Entries in Senate Armed Services Committee (4)


Report: Counterfeit Chinese Parts Slipping into US Military Aircraft

iStockphoto/Thinkstock(WASHINGTON) -- Counterfeit electronic parts from China are "flooding" into critical U.S. military systems, including special operations helicopters and surveillance planes, and are putting the nation's troops at risk, according to a new U.S. Senate committee report.

A year-long investigation conducted by the Senate Armed Services Committee found more than one million suspected counterfeit parts made their way into the Department of Defense's supply chain and were bound for use by "critical" military systems, according to the 70-plus-page document released Monday.  In addition to Navy helicopters and surveillance planes, the parts were slated to be put into the Air Force's newest cargo planes.

"The failure of a single electronic part can leave a soldier, sailor, airman, or Marine vulnerable at the worst possible time," the report says.  "Unfortunately, a flood of counterfeit electronic parts has made it a lot harder to prevent that from happening."

Chinese companies were identified as the "primary source" of the counterfeit goods and the Chinese government was criticized for its alleged disinterest in cracking down on counterfeiting there.  The report said that Chinese companies take discarded electronic parts from all over the world, remove any identifying marks, wash and refurbish them, and then resell them as brand-new -- a practice that poses a "significant risk" to the performance of U.S. military systems.

But the committee also pointed a finger at the Pentagon and U.S.-based defense contractors that rely on "hundreds of unvetted independent distributors."

According to the document, the investigation "revealed failures by defense contractors and [the Department of Defense] to report counterfeit parts and gaps in DoD's knowledge of the scope and impact of such parts on defense systems."

"Our committee's report makes it abundantly clear that vulnerabilities throughout the defense supply chain allow counterfeit electronic parts to infiltrate critical U.S. military systems, risking our security and the lives of the men and women who protect it," said Senate Armed Services Committee ranking member Sen. John McCain (R.-Ariz.).  "As directed by last year's Defense Authorization bill, the Department of Defense and its contractors must attack this problem more aggressively, particularly since counterfeiters are becoming better at shielding their dangerous fakes from detection."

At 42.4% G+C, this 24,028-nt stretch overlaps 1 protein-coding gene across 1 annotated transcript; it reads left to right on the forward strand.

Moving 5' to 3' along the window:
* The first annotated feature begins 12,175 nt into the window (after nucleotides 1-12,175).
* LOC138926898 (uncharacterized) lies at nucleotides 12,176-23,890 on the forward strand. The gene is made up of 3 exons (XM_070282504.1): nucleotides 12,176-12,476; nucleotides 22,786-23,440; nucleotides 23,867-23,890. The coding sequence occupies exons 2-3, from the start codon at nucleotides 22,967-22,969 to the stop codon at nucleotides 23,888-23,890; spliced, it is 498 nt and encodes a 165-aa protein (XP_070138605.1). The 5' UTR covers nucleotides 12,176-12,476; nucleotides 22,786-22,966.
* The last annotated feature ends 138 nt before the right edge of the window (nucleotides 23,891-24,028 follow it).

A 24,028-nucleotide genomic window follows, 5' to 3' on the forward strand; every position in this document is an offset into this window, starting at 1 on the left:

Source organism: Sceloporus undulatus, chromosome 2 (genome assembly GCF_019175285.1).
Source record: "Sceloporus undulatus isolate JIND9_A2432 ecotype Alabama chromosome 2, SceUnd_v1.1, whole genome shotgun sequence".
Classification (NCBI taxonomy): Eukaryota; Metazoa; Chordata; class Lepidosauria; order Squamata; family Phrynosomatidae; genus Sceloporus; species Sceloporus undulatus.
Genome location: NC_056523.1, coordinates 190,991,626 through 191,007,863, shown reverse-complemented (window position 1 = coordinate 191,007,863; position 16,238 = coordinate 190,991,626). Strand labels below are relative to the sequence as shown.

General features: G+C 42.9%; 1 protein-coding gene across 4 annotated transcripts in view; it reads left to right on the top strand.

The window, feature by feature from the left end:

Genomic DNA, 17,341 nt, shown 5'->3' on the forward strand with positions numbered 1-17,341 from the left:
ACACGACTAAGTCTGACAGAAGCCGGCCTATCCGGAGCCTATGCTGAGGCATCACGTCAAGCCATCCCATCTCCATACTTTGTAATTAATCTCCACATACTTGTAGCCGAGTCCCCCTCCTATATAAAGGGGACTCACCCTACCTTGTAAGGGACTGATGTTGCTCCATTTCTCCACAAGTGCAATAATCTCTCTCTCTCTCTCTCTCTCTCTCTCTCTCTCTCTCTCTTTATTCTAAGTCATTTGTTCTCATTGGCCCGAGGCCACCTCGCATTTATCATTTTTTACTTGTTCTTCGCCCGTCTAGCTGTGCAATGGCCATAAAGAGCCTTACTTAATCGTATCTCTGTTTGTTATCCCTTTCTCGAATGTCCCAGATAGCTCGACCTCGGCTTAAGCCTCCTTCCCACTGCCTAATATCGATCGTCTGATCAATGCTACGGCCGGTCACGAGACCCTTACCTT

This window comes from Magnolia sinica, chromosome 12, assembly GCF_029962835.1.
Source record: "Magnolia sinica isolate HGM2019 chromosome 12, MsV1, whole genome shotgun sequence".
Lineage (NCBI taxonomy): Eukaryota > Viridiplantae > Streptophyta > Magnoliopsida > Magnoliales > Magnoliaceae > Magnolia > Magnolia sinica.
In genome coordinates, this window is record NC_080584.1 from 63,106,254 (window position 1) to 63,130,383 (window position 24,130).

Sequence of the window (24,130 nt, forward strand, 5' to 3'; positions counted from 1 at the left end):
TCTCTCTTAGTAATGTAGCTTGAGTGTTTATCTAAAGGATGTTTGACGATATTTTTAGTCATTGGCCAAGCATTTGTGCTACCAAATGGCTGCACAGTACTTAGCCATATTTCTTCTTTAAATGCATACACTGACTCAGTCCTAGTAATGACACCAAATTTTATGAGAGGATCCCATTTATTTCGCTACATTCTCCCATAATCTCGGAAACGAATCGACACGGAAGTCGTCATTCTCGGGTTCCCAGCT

A spokesperson for the Department of Defense did not immediately respond to requests for comment on this report, but another spokesperson told CNN the Pentagon was aware of the report and officials "looked forward to reviewing it."

"The Department takes very seriously the issue about counterfeit parts," Col. Melinda Morgan said.  "We are working aggressively to address this issue..."

Months after the Senate committee launched its investigation, the Pentagon said in November it was moving to protect against counterfeit parts by modifying policies and improving its internal process as well as working more closely with private companies in the industry.

Then, Defense spokesperson George Little noted that "there has been no loss of life or catastrophic mission failure as a result of these parts entering the supply chain."

Representatives for the Chinese government at its embassy in Washington, D.C. and consulate in New York did not immediately respond to request for comment on this report. 

Copyright 2012 ABC News Radio


John McCain Tells Leon Panetta ‘We’re Not Leading’ on Syria

KARIM SAHIB/AFP/​Getty Images(WASHINGTON) -- Sen. John McCain, a supporter of U.S. military action to bring down the Assad regime in Syria, told Defense Secretary Leon Panetta on Wednesday that the United States has failed to show unilateral leadership on the crisis in Syria.

The Arizona Republican advocated earlier this week for U.S. air strikes against Syria to help end President Bashar al-Assad’s bloody crackdown of opposition groups.

Panetta, appearing before a Senate Armed Services Committee hearing to discuss the situation in Syria, said in his opening statement that the United States was reviewing potential steps that could include “potential military options if necessary.”  But he stressed that “although we will not rule out any future course of action, currently the administration is focusing on diplomatic and political approaches rather than a military intervention.”

He made the point that the United States was working with international partners to build "a consensus as to what action we do take. That makes the most sense. What doesn’t make sense is to take unilateral action at this point,” Panetta said.

He said that as defense secretary, he has a responsibility to be sure of the mission and their role in it. Panetta said the Obama administration “believes that every effort ought to be made to deal with those concerns in the international setting to try to build the kind of international consensus that worked in Libya and that can work in Syria if we can develop that.”

McCain disliked that response, saying to Panetta, “let me tell you what’s wrong with your statement.”  He continued, “You don’t mention American leadership. Americans should lead in this, America should be standing up. America should be building coalitions; we shouldn’t have statements like we are not going to intervene no matter what the situation is, such has been up until now the statements by the administration and the president.”